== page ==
Sermon preached by the Revd Hilary Fife
on Thursday 18th April 2019 (Maundy Thursday)
Exodus 12.1–4,11–14; Psalm 116.1,10–end; 1 Corinthians 11.23–26; John 13.1–17,31b–35
A good few years ago, on pilgrimage to the Holy Land, on day two I managed to spend most of the money I’d allotted for extra spending for the whole week. What occasioned such extravagance? The purchase of a beautiful olive wood carving depicting an event at the heart of this evening’s gospel. My small olive wood sculpture shows Jesus kneeling at Peter’s feet, the bowl beneath the feet Jesus cradles and the ewer of water to the side. It has always been an event that has had a profound impact upon me, as it clearly had upon the disciples. Imagine the scene – Jesus and his closest friends have gathered in a borrowed, but well-appointed, upper room, prepared for their Passover celebrations. While outside the storm clouds gather and those who wish Jesus dead progress their plans with chilling speed, aided by the offer of an insider betrayal, he and his disciples have time together, time that will become even more precious in retrospect – as they, with the exception of Jesus himself, seem to have no idea of what is to come, or at least no intention of allowing their repressed fears and anxieties to surface. One imagines them settling in, chatting, talking over the events of the day and probably not noticing Jesus removing his outer robe, collecting the basin and ewer, preparing to wash their feet. One imagines silence quickly fell as he knelt at the first pair of feet and started washing. Later he will ask them if they understood what he has done for them – he might ask us the same question.
At the most basic level this is not a custom we are familiar with. A guest at my home, arriving after a bit of a journey, might ask for the bathroom – which I’ll point out (“Upstairs, first door on the left”). I will have cleaned it ahead of guests arriving and put out a new hand towel – but that’ll be it. In Jesus’ culture good hospitality involved the provision of water, towels – and a servant – to wash the guests’ feet, tired and dirty after their journey. The washing of feet was a menial task so, if households didn’t have servants, bowl, water and towel would be offered so the guests could do it themselves. But a group who were known to have the odd argument about which of them was the greatest find their Lord and teacher on the floor at their feet, taking the form of a slave… it is a very intimate act. Feet are not usually the object of attention and for most of us perhaps not the most handsome or fragrant part of our body. Most people, myself included, who have taken part in the foot washing that forms part of our Maundy Thursday liturgy will probably have washed and scrubbed and powdered their feet to a state where they have no need of washing long before the service. So you can imagine the awkward silence, the shuffling of yet to be washed feet, the puzzled embarrassment in that upper room – and possibly also the humble grateful feeling of delight as feet were taken, held, massaged, refreshed… What was Jesus doing now? What would he do next? Of course what he does next will be even more challenging to understand and receive. Peter, as he usually did, takes on the role of spokesperson for the rest. He voices their shock, he – thinking he is demonstrating his understand of Jesus’ authority – questions what Jesus is doing “You Lord, washing my feet?”, but straight back comes a challenge: “Unless I wash you, you have no share with me”. Peter must accept the tender, humble service of having his feet washed – and accept even more tomorrow when Jesus lays down not his outer garment to wash feet but his life for us.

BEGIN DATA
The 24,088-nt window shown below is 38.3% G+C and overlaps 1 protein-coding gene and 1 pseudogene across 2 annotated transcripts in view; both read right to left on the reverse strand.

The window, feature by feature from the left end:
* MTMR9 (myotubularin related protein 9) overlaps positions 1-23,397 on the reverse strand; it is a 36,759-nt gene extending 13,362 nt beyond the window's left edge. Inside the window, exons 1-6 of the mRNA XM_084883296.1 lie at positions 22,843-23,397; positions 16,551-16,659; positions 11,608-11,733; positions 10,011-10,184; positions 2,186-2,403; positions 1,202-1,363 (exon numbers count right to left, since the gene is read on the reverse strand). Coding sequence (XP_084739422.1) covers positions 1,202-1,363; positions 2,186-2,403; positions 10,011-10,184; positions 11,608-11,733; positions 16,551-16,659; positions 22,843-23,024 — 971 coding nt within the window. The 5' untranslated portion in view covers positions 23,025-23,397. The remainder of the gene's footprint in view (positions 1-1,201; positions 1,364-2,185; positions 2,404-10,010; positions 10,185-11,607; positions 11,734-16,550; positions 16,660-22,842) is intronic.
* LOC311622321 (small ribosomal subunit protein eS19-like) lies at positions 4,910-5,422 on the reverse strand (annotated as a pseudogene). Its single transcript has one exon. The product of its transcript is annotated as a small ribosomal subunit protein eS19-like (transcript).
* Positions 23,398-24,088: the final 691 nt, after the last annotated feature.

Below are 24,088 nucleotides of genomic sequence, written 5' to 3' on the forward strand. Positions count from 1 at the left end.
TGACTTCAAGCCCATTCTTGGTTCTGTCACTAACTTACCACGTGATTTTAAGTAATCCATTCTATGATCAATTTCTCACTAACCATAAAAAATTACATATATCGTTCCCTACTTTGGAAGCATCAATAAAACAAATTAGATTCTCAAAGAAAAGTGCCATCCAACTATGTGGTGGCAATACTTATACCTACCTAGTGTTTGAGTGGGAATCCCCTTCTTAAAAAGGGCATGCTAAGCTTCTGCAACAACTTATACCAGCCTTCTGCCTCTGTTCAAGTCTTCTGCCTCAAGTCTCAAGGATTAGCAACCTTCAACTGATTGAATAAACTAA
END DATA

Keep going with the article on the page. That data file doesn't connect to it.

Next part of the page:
To return to Jesus’ question – “Do you know what I have done for you?” – what he has done is shown them the merciful humility of God. What he has done is shown them what love looks like – and having done so he gives them a new commandment – “Love one another as I have loved you” – show that love in the way I show my love – God’s love – for you. What he has done is show them what grace is – and how challenging it is. John Wesley once wrote, “There is nothing more repugnant to capable, reasonable people than grace.” Hold on – isn’t that a bit strong? But, if we’re honest most of us would rather be doing the foot-washing rather than being on the receiving end – just like the disciples. Most of us would probably prefer to approach God at Easter with our hands full of the good things we’ve done, the quality of the contrition we’ve shown, the charity gift receipts we’ve amassed, the sins we have overcome this Lent to offer as we realise just what God in Jesus has done for us – but that’s not how God works. There is nothing God wants or needs from us, nothing we can do in any way to deserve or earn the divine love and service he offers us – all we can do is accept it on his terms as the undeserved, unearned free gifts of the one who is mighty, humble, merciful, the one who is love. Tonight, Jesus pours water to cleanse and refresh, he shares bread and wine and tells us this is a gift not just of food and drink but of himself. Later on in the garden he pours with sweat like blood as he fearfully accepts the cup he must drink to fully express God’s love and he says to us, as he said to the disciples – “Let me wash you, share my bread, drink my wine, love – as I have loved you”.